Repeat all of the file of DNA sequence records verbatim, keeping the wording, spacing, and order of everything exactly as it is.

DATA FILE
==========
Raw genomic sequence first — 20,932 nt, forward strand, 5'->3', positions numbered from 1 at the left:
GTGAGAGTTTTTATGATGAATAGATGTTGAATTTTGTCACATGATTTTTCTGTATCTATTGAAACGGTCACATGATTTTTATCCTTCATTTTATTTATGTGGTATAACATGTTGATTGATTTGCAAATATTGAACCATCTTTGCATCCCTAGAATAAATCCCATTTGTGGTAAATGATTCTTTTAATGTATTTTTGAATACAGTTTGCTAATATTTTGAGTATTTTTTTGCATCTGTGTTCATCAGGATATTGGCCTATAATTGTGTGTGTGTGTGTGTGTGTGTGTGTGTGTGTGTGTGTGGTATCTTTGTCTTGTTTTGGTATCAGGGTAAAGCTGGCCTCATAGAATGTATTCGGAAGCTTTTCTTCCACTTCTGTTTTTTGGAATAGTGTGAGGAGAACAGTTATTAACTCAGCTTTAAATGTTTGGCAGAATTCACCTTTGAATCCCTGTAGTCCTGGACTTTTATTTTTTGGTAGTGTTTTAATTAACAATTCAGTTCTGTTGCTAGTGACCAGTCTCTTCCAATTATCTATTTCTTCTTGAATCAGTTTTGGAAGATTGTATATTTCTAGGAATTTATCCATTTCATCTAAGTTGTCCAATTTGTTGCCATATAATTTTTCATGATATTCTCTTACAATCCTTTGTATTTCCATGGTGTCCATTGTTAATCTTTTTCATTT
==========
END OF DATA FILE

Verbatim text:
Raw genomic sequence first — 20,932 nt, forward strand, 5'->3', positions numbered from 1 at the left:
GTGAGAGTTTTTATGATGAATAGATGTTGAATTTTGTCACATGATTTTTCTGTATCTATTGAAACGGTCACATGATTTTTATCCTTCATTTTATTTATGTGGTATAACATGTTGATTGATTTGCAAATATTGAACCATCTTTGCATCCCTAGAATAAATCCCATTTGTGGTAAATGATTCTTTTAATGTATTTTTGAATACAGTTTGCTAATATTTTGAGTATTTTTTTGCATCTGTGTTCATCAGGATATTGGCCTATAATTGTGTGTGTGTGTGTGTGTGTGTGTGTGTGTGTGTGTGTGGTATCTTTGTCTTGTTTTGGTATCAGGGTAAAGCTGGCCTCATAGAATGTATTCGGAAGCTTTTCTTCCACTTCTGTTTTTTGGAATAGTGTGAGGAGAACAGTTATTAACTCAGCTTTAAATGTTTGGCAGAATTCACCTTTGAATCCCTGTAGTCCTGGACTTTTATTTTTTGGTAGTGTTTTAATTAACAATTCAGTTCTGTTGCTAGTGACCAGTCTCTTCCAATTATCTATTTCTTCTTGAATCAGTTTTGGAAGATTGTATATTTCTAGGAATTTATCCATTTCATCTAAGTTGTCCAATTTGTTGCCATATAATTTTTCATGATATTCTCTTACAATCCTTTGTATTTCCATGGTGTCCATTGTTAATCTTTTTCATTT